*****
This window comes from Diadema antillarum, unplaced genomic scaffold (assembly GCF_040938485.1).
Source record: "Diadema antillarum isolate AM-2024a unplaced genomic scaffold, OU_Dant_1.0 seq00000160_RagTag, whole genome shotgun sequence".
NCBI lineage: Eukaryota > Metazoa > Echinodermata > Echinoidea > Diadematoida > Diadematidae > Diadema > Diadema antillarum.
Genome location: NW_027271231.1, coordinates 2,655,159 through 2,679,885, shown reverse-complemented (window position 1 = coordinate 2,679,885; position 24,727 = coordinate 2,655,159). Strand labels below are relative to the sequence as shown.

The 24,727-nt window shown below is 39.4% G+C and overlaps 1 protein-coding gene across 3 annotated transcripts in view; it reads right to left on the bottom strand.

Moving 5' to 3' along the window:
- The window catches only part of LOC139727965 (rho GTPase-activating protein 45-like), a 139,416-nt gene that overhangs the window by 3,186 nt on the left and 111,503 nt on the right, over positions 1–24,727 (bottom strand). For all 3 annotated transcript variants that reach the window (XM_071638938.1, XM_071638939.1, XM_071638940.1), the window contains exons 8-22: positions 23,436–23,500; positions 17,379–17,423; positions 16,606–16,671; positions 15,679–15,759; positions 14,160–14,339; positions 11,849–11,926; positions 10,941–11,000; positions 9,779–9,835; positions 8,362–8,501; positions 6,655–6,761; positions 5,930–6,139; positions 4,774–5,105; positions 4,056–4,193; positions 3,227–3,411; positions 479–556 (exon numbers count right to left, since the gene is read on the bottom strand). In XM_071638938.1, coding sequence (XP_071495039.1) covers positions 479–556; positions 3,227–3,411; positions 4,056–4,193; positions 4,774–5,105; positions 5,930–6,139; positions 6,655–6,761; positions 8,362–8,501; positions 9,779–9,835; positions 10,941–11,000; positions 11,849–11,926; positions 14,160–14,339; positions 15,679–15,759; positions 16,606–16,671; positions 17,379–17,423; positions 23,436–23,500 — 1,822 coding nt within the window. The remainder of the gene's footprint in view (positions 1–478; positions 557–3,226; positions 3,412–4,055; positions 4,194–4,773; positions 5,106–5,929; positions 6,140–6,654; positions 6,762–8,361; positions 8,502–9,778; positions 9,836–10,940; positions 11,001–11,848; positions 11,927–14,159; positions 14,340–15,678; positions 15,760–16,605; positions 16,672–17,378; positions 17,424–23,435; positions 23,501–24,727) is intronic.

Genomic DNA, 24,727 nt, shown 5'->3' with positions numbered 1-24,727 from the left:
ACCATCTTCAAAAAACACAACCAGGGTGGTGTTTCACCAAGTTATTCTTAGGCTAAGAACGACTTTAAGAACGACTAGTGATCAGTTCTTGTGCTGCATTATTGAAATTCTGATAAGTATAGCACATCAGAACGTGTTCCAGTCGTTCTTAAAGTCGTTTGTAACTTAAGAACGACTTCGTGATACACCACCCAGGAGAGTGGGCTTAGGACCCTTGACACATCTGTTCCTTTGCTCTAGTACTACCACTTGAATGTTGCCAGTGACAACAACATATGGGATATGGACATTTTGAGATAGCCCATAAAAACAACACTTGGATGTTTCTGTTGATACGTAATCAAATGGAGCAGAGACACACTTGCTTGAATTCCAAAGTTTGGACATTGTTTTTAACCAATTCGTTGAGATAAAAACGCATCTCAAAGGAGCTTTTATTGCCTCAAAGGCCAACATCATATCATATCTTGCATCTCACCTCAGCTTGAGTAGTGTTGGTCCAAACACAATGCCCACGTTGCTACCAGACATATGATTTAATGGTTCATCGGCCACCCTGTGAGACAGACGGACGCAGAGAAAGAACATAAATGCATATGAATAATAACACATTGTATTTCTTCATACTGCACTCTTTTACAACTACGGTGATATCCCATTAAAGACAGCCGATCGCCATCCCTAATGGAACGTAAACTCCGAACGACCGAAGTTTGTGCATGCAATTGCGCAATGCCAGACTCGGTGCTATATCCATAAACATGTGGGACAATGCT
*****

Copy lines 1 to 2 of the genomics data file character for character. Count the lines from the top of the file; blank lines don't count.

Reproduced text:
This window comes from Diadema antillarum, unplaced genomic scaffold (assembly GCF_040938485.1).
Source record: "Diadema antillarum isolate AM-2024a unplaced genomic scaffold, OU_Dant_1.0 seq00000160_RagTag, whole genome shotgun sequence".